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"The two words ‘information’ and ‘communication’ are often used interchangeably, but they signify quite different things. Information is giving out; communication is getting through." -- Sydney J. Harris

Will Medicare Core Measures Make MNCM Obsolete?

By Jim Chase
President, MN Community Measurement

Jim_ChaseAfter the Centers for Medicare & Medicaid Services (CMS) and America’s Health Insurance Plans (AHIP) announced their core measure sets, several people asked if this will make MN Community Measurement (MNCM) obsolete.

After all, if Medicare and the largest payers can align around a single set of measures, why do we need a local measurement organization like MNCM?

Last month, CMS and AHIP, as part of a broad Core Quality Measures Collaborative of health care system participants, announced seven sets of clinical quality measures. Both Jasmine Larson, Manager of Measure Development at MNCM, and I participated in the steering committee and some workgroups for this collaborative.

CMS has announced that the core measures will support multi-payer alignment for the first time, primarily for physician quality programs. This work will inform the implementation of the Medicare Access and CHIP Reauthorization Act of 2015 (MACRA) through its measure development plan. It is also part of CMS’s effort to ensure the programs work for providers while keeping the focus on improved quality of care for patients.

Given the size of Medicare, there is no doubt that MACRA will have a major impact on the measurement and value based purchasing landscape across the country. CMS will still need to go through a rule making process to determine how to use the core measures across all of their programs. Similarly, each health plan that participated in the Core Measures Collaborative will need to evaluate when and how they might implement these measures in their programs.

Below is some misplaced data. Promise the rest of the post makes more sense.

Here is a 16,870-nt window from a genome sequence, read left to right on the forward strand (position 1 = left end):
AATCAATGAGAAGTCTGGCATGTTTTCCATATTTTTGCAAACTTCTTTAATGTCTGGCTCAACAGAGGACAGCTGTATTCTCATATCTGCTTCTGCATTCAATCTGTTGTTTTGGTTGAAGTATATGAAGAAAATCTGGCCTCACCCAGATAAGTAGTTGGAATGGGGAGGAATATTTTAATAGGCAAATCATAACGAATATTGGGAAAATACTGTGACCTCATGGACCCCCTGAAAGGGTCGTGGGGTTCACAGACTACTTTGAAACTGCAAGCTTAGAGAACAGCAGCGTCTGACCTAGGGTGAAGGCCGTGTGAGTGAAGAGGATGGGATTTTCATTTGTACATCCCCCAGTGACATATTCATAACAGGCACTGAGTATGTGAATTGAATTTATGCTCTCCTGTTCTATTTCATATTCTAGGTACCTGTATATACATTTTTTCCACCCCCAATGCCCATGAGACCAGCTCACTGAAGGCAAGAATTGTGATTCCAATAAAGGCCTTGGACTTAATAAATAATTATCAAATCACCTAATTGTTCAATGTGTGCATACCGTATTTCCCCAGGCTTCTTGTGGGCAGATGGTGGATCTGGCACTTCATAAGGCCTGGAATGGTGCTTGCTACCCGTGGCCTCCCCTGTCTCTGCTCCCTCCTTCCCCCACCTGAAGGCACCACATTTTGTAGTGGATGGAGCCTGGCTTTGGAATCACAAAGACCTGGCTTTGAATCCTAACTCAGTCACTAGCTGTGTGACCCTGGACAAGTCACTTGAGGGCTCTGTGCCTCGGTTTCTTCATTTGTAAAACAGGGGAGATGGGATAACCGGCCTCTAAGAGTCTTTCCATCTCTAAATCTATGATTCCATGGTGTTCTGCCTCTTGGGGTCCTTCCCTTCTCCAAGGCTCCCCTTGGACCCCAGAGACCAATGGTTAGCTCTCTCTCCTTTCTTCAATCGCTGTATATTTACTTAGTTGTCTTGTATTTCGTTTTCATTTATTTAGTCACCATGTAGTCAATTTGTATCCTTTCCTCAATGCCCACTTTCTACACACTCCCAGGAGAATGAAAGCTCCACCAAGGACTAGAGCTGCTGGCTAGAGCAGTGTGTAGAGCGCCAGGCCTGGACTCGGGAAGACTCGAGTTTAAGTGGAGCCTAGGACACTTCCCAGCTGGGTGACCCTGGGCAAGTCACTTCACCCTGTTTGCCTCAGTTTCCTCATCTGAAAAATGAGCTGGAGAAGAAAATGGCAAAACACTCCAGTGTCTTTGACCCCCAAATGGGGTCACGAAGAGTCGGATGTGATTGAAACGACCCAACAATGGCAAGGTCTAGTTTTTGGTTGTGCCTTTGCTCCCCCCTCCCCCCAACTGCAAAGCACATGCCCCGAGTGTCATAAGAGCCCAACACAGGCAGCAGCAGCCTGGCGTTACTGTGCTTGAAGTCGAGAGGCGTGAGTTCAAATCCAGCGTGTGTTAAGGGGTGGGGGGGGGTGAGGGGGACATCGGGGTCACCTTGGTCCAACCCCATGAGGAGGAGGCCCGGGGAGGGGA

While this is an important step to align measures on a national level, there is a long way to go for adoption in ways that will optimize the potential to improve our health care system. As this implementation of the national measures rolls forward, MNCM’s community benefits remain clear.

MNCM’s Community Benefits

  • Align measures across payers

  • Promote standard data collection and reporting methods

  • Develop and test new measures that fill gaps for the future

  • Use our leadership and expertise to influence how future national measures are adopted

Align measures across payers

MNCM can continue to facilitate consistent measure implementation between Medicare, Medicaid and health plans in Minnesota, to reduce measurement burden wherever possible. Our community will need to make hard choices about how we align with the national measure sets. In the CMS-AHIP core measure set, there are measures that we don’t currently use, such as medication reconciliation.

These measures will have increased financial impacts on our health care organizations: When and where should we adopt them? Similarly, the components of our composite diabetes and vascular care measures have different specifications from the national measure set. When and where do we align our specifications to reduce burden and help our health care organizations get credit for their high performance?